Titled "Imaging Range Finder Fabrication" at the U.S. Patent and Trademark Office, Apple's new patent application describes a range finder comprised of a lens and an array of emitters and photodetectors in "optical communication with the lens." The device would "be incorporated into ... a mobile phone, digital media player, or a personal computer."
According to the text, the array of emitters would emit light that would be directed by the iPhone's lens toward an object. The light bouncing back off the object would pass back through the lens and be received by the photodetectors in the array. With
this information, distance, shape, size and other characteristics will be able to be determined. This is similar to Microsoft's Kinect, which uses an infrared laser coupled with a CMOS sensor to capture 3D data. Like the Kinect, this device's range will be adjustable by moving the lens, array or both.
The patent application gives several examples of what such a device could be used for:
- to scan a room to get accurate room measurements for interior design of the room
- to map a space for inventory control
- space planning, space navigation, and photo sharing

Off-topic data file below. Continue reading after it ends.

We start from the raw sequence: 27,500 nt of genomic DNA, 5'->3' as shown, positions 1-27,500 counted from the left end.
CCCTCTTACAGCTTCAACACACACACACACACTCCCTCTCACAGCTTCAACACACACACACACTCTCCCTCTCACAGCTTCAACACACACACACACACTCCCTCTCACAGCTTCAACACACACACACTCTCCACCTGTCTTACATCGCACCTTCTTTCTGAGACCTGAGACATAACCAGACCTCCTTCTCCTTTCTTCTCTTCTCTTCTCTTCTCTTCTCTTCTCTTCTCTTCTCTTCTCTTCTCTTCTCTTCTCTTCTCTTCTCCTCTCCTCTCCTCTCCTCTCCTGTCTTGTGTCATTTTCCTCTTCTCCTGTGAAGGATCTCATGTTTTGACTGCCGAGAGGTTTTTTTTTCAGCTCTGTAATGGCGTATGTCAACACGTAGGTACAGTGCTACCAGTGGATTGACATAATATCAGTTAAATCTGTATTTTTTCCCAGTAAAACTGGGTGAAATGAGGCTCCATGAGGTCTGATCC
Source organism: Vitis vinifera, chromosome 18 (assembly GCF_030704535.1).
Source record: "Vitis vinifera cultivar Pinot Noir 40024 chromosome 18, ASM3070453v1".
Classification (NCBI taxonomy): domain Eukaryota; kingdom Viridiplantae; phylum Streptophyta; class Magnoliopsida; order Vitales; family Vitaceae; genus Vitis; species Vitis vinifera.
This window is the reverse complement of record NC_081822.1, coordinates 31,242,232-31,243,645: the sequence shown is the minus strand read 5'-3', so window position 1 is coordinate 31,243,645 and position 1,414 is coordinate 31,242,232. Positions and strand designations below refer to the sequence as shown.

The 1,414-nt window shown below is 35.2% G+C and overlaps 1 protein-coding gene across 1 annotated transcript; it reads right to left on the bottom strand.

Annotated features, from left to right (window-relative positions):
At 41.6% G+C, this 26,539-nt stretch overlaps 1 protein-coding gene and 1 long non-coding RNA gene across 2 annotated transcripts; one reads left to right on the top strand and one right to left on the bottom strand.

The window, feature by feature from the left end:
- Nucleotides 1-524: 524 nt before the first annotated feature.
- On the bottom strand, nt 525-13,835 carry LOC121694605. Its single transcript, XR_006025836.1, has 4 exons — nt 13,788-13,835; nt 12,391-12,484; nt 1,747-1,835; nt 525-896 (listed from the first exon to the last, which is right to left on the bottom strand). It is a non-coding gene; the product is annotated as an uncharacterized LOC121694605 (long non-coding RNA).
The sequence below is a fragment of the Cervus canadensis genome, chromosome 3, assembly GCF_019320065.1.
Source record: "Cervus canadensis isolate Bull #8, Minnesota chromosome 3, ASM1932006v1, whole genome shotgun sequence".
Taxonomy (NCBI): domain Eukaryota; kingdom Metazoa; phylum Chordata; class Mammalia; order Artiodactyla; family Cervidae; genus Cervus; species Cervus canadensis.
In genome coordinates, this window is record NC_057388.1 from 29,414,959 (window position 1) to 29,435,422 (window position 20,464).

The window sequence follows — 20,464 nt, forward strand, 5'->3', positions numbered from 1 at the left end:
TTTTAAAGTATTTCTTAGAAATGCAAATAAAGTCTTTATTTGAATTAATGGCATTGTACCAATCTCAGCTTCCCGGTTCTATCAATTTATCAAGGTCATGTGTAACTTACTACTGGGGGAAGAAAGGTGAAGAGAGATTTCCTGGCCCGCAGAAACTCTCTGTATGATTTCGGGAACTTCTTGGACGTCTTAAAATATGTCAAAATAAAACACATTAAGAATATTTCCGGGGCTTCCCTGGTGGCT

- for 3D object scanning and pattern matching
- as a navigation aid for the visually-impaired to detect landmarks, stairs, low tolerances, and the like
- as a communication aid for the deaf to recognize and interpret sign language for a hearing user
- for automatic foreground/background segmentation
- for real-time motion capture and avatar generation
- for photo editing
- for night vision
- to see through opaque or cloudy environment, such as fog, smoke, haze
- for computational imaging, such as to change focus and illumination after acquiring images and video
- for autofocus and flash metering
- for same-space detection of another device
- for two-way communication
- for secure file transfers
- to locate people or objects in a room
- to capture remote sounds
The invention is credited to Matthew Emanuel Last, and was first filed in late 2012.